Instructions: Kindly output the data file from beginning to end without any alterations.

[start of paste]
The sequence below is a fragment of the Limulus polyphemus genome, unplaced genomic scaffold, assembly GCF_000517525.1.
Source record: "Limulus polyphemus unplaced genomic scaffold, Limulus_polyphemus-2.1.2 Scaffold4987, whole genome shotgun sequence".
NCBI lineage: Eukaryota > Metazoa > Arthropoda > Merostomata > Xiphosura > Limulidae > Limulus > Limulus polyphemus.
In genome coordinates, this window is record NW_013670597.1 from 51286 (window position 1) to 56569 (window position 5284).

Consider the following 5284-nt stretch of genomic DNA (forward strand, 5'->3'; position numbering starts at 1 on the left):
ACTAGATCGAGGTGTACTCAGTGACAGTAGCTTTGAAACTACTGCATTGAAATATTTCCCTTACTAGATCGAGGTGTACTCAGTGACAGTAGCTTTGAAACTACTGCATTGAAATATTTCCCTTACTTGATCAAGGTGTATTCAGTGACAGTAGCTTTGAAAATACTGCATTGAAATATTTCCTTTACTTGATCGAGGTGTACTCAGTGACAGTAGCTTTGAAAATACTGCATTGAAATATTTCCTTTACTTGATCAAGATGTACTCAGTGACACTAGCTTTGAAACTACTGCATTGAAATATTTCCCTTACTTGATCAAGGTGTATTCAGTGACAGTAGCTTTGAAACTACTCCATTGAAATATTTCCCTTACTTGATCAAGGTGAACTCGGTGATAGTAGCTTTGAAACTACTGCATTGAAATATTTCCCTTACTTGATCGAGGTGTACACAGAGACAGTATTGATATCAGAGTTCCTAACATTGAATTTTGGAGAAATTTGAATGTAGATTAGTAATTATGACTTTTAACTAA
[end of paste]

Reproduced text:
The sequence below is a fragment of the Limulus polyphemus genome, unplaced genomic scaffold, assembly GCF_000517525.1.
Source record: "Limulus polyphemus unplaced genomic scaffold, Limulus_polyphemus-2.1.2 Scaffold4987, whole genome shotgun sequence".
NCBI lineage: Eukaryota > Metazoa > Arthropoda > Merostomata > Xiphosura > Limulidae > Limulus > Limulus polyphemus.
In genome coordinates, this window is record NW_013670597.1 from 51286 (window position 1) to 56569 (window position 5284).

Consider the following 5284-nt stretch of genomic DNA (forward strand, 5'->3'; position numbering starts at 1 on the left):
ACTAGATCGAGGTGTACTCAGTGACAGTAGCTTTGAAACTACTGCATTGAAATATTTCCCTTACTAGATCGAGGTGTACTCAGTGACAGTAGCTTTGAAACTACTGCATTGAAATATTTCCCTTACTTGATCAAGGTGTATTCAGTGACAGTAGCTTTGAAAATACTGCATTGAAATATTTCCTTTACTTGATCGAGGTGTACTCAGTGACAGTAGCTTTGAAAATACTGCATTGAAATATTTCCTTTACTTGATCAAGATGTACTCAGTGACACTAGCTTTGAAACTACTGCATTGAAATATTTCCCTTACTTGATCAAGGTGTATTCAGTGACAGTAGCTTTGAAACTACTCCATTGAAATATTTCCCTTACTTGATCAAGGTGAACTCGGTGATAGTAGCTTTGAAACTACTGCATTGAAATATTTCCCTTACTTGATCGAGGTGTACACAGAGACAGTATTGATATCAGAGTTCCTAACATTGAATTTTGGAGAAATTTGAATGTAGATTAGTAATTATGACTTTTAACTAA